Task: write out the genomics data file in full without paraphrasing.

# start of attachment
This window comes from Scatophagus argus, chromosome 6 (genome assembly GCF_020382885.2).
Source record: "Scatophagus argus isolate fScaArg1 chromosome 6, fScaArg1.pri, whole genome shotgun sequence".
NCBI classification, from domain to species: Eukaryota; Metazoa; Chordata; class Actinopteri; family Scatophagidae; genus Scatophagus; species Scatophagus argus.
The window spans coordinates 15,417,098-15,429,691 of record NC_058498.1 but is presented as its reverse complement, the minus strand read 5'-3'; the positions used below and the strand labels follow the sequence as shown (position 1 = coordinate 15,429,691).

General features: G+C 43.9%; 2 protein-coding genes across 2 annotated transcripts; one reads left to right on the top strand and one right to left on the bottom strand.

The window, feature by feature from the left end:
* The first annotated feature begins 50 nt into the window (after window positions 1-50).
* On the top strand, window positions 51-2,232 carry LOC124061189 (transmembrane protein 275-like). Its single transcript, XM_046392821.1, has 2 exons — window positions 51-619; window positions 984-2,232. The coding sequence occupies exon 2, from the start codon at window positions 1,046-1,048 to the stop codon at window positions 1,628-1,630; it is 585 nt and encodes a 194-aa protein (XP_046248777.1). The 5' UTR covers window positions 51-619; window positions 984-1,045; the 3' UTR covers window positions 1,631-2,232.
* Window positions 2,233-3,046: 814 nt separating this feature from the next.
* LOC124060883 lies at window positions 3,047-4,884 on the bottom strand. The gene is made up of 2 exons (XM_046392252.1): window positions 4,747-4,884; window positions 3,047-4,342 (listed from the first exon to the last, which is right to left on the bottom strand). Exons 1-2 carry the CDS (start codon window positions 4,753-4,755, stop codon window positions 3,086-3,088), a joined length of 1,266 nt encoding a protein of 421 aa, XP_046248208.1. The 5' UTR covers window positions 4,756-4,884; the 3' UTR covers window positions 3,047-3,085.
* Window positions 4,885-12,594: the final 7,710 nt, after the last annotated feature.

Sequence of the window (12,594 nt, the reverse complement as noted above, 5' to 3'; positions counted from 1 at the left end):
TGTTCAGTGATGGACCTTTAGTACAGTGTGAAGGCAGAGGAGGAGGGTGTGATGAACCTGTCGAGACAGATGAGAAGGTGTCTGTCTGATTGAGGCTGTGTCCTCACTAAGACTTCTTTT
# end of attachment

This window comes from Scatophagus argus, chromosome 6 (genome assembly GCF_020382885.2).
Source record: "Scatophagus argus isolate fScaArg1 chromosome 6, fScaArg1.pri, whole genome shotgun sequence".
NCBI classification, from domain to species: Eukaryota; Metazoa; Chordata; class Actinopteri; family Scatophagidae; genus Scatophagus; species Scatophagus argus.
The window spans coordinates 15,417,098-15,429,691 of record NC_058498.1 but is presented as its reverse complement, the minus strand read 5'-3'; the positions used below and the strand labels follow the sequence as shown (position 1 = coordinate 15,429,691).

General features: G+C 43.9%; 2 protein-coding genes across 2 annotated transcripts; one reads left to right on the top strand and one right to left on the bottom strand.

The window, feature by feature from the left end:
* The first annotated feature begins 50 nt into the window (after window positions 1-50).
* On the top strand, window positions 51-2,232 carry LOC124061189 (transmembrane protein 275-like). Its single transcript, XM_046392821.1, has 2 exons — window positions 51-619; window positions 984-2,232. The coding sequence occupies exon 2, from the start codon at window positions 1,046-1,048 to the stop codon at window positions 1,628-1,630; it is 585 nt and encodes a 194-aa protein (XP_046248777.1). The 5' UTR covers window positions 51-619; window positions 984-1,045; the 3' UTR covers window positions 1,631-2,232.
* Window positions 2,233-3,046: 814 nt separating this feature from the next.
* LOC124060883 lies at window positions 3,047-4,884 on the bottom strand. The gene is made up of 2 exons (XM_046392252.1): window positions 4,747-4,884; window positions 3,047-4,342 (listed from the first exon to the last, which is right to left on the bottom strand). Exons 1-2 carry the CDS (start codon window positions 4,753-4,755, stop codon window positions 3,086-3,088), a joined length of 1,266 nt encoding a protein of 421 aa, XP_046248208.1. The 5' UTR covers window positions 4,756-4,884; the 3' UTR covers window positions 3,047-3,085.
* Window positions 4,885-12,594: the final 7,710 nt, after the last annotated feature.

Sequence of the window (12,594 nt, the reverse complement as noted above, 5' to 3'; positions counted from 1 at the left end):
TGTTCAGTGATGGACCTTTAGTACAGTGTGAAGGCAGAGGAGGAGGGTGTGATGAACCTGTCGAGACAGATGAGAAGGTGTCTGTCTGATTGAGGCTGTGTCCTCACTAAGACTTCTTTT